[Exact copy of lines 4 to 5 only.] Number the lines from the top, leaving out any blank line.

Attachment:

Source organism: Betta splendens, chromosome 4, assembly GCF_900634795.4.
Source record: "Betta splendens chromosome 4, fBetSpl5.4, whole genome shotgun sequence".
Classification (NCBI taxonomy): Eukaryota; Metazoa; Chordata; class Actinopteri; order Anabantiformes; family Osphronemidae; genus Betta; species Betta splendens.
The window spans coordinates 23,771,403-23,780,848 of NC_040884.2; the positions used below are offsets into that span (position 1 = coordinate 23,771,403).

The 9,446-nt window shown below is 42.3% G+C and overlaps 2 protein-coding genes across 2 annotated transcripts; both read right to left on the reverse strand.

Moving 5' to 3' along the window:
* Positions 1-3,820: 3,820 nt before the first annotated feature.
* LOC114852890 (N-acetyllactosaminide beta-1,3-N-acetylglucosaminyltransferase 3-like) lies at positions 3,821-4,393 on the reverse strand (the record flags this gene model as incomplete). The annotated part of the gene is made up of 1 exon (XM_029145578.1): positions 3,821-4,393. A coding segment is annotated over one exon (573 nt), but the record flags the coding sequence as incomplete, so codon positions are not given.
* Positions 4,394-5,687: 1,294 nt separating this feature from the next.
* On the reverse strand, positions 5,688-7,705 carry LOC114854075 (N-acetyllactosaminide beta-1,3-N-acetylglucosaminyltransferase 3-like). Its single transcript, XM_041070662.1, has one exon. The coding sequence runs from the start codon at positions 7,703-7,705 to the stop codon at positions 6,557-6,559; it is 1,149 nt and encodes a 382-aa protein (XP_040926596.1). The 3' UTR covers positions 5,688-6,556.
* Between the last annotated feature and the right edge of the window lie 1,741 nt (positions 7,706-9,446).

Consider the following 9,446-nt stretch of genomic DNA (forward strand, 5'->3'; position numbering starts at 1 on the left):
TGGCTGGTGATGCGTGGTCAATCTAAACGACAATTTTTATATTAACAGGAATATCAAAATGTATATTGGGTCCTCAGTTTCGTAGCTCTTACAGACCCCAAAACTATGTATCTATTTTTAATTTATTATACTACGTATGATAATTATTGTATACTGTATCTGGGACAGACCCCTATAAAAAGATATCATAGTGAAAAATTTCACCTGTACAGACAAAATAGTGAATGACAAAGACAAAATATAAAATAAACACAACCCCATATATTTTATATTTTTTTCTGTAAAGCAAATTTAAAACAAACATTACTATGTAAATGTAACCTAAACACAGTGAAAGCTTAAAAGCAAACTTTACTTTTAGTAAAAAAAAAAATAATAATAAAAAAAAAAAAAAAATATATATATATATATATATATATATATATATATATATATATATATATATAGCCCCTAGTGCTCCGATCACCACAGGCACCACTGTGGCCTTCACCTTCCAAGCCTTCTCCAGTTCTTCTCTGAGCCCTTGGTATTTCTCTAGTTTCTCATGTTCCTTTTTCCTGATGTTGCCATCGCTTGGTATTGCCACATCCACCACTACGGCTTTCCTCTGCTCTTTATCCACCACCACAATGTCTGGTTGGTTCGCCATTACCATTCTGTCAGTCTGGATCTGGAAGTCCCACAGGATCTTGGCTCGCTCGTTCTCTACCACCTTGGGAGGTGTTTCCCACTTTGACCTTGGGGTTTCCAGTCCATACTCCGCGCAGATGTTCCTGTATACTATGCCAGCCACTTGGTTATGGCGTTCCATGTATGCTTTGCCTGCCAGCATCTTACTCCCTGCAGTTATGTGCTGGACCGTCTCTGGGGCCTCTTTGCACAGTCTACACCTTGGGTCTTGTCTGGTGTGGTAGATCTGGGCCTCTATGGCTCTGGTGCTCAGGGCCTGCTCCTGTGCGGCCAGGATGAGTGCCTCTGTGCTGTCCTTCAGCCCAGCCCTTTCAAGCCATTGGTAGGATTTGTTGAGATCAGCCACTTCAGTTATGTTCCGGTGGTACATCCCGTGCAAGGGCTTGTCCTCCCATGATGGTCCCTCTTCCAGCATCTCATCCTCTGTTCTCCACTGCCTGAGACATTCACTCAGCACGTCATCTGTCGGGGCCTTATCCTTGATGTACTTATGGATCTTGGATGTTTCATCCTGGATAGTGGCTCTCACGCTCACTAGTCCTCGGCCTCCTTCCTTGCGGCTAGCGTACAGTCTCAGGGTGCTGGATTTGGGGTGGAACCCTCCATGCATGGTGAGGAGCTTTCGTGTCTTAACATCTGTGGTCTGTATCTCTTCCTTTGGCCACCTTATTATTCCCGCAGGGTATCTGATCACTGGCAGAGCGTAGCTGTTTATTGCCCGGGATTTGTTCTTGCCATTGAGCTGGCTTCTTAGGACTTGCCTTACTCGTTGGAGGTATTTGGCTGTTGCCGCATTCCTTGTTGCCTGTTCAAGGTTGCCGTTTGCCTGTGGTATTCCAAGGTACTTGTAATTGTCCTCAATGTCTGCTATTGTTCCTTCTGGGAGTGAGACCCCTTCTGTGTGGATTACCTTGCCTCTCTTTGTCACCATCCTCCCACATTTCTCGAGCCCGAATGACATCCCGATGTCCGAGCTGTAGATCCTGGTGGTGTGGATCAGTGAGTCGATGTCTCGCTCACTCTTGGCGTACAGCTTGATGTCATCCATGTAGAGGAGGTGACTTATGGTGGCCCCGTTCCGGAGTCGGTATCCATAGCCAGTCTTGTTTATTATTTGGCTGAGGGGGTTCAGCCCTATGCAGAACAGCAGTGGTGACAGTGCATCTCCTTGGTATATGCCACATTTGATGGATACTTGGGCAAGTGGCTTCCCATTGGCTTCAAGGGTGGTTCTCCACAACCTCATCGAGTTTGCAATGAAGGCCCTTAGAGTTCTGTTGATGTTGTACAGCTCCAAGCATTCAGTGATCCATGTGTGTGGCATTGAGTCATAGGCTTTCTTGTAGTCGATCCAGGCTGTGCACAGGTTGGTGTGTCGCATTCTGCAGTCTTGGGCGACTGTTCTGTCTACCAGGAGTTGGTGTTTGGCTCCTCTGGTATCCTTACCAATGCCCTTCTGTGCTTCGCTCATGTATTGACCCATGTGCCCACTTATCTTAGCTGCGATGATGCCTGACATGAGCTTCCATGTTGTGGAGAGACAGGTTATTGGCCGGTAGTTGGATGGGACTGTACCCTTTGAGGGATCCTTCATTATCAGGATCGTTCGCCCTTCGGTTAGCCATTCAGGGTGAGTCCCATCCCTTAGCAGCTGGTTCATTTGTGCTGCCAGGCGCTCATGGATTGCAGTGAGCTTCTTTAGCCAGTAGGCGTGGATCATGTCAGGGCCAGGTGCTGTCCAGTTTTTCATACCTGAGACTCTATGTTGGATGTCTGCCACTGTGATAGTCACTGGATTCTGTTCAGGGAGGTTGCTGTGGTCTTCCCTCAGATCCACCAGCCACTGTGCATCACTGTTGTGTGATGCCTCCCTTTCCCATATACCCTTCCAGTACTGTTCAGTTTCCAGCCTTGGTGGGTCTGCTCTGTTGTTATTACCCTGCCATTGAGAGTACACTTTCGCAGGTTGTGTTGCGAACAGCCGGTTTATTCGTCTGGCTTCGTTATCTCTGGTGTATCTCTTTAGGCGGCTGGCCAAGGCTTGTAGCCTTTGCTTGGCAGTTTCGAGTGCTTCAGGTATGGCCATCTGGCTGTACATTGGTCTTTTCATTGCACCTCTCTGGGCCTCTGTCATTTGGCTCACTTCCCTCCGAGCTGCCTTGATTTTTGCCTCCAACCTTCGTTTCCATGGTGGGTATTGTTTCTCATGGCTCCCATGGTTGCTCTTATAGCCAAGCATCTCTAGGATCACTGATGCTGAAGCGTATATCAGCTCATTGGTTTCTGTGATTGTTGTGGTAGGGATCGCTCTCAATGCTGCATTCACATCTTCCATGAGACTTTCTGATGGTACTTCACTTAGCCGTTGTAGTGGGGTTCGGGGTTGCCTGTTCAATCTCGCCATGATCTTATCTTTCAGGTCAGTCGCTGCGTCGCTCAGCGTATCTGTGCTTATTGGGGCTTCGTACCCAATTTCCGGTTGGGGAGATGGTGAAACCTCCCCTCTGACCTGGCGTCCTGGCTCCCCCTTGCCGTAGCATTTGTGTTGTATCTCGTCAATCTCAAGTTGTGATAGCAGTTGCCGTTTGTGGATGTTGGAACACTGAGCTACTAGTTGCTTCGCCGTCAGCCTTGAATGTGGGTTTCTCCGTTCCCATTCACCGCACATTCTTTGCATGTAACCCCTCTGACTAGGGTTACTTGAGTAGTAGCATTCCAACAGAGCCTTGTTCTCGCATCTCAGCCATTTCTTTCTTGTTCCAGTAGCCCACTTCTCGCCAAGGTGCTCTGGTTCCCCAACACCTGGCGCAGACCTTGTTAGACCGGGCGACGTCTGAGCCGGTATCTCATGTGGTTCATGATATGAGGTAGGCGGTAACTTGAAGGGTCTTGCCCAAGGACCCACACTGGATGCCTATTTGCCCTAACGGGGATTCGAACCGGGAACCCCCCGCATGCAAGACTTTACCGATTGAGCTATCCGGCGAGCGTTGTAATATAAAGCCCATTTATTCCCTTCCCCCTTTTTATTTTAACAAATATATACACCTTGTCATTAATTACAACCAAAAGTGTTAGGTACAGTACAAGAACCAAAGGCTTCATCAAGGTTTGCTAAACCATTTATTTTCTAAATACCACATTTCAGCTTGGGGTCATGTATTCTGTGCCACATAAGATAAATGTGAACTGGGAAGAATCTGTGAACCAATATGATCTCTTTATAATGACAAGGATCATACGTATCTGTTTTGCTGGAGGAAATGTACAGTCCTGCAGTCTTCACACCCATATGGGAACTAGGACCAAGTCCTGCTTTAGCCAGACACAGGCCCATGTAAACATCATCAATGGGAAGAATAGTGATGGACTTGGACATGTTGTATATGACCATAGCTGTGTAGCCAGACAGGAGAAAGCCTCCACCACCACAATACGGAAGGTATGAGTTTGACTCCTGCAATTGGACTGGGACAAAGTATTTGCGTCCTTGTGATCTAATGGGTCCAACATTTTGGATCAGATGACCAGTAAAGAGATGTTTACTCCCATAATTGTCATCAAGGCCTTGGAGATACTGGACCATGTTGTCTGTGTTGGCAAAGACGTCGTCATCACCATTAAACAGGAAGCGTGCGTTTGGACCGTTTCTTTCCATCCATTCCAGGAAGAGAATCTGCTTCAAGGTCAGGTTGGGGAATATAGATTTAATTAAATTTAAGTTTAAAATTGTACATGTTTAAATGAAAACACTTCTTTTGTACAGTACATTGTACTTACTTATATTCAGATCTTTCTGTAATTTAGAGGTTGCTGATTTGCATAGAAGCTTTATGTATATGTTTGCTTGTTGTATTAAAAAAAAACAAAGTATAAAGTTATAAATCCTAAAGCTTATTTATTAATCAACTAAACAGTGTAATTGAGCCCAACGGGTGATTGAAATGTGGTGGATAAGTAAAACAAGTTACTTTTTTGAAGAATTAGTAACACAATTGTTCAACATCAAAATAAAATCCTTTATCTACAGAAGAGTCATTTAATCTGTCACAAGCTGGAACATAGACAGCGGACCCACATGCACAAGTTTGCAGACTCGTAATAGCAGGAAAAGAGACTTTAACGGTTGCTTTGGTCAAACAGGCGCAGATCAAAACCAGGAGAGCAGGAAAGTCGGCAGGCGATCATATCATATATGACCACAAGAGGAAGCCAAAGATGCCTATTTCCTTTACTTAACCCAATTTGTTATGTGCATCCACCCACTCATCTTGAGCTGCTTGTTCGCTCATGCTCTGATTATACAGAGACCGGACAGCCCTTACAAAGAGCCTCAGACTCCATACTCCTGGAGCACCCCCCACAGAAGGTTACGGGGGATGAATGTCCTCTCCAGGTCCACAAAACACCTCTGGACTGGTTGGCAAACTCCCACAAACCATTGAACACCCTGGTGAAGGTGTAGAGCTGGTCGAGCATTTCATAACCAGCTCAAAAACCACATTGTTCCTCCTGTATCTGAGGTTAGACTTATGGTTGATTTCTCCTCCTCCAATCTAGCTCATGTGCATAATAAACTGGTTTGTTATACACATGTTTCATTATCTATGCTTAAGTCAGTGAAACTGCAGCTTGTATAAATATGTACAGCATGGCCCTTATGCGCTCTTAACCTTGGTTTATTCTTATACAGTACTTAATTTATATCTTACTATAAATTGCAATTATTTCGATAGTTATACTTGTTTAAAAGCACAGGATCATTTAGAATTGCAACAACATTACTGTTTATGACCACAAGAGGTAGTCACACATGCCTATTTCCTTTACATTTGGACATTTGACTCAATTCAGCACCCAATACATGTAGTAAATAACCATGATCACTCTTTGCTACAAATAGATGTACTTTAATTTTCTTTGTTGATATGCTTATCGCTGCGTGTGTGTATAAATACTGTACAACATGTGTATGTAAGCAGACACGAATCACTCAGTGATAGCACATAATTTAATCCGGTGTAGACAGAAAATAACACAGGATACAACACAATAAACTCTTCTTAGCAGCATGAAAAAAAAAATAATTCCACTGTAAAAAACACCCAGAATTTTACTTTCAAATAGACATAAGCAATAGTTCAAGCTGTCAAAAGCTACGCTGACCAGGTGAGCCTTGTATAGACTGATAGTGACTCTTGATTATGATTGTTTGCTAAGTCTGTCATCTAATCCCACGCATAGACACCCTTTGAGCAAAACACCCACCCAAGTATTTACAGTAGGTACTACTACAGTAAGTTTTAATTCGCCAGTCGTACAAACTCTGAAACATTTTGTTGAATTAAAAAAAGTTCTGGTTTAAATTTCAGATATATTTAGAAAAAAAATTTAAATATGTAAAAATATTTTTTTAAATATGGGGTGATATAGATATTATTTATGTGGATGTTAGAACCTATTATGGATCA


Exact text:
The window spans coordinates 23,771,403-23,780,848 of NC_040884.2; the positions used below are offsets into that span (position 1 = coordinate 23,771,403).

The 9,446-nt window shown below is 42.3% G+C and overlaps 2 protein-coding genes across 2 annotated transcripts; both read right to left on the reverse strand.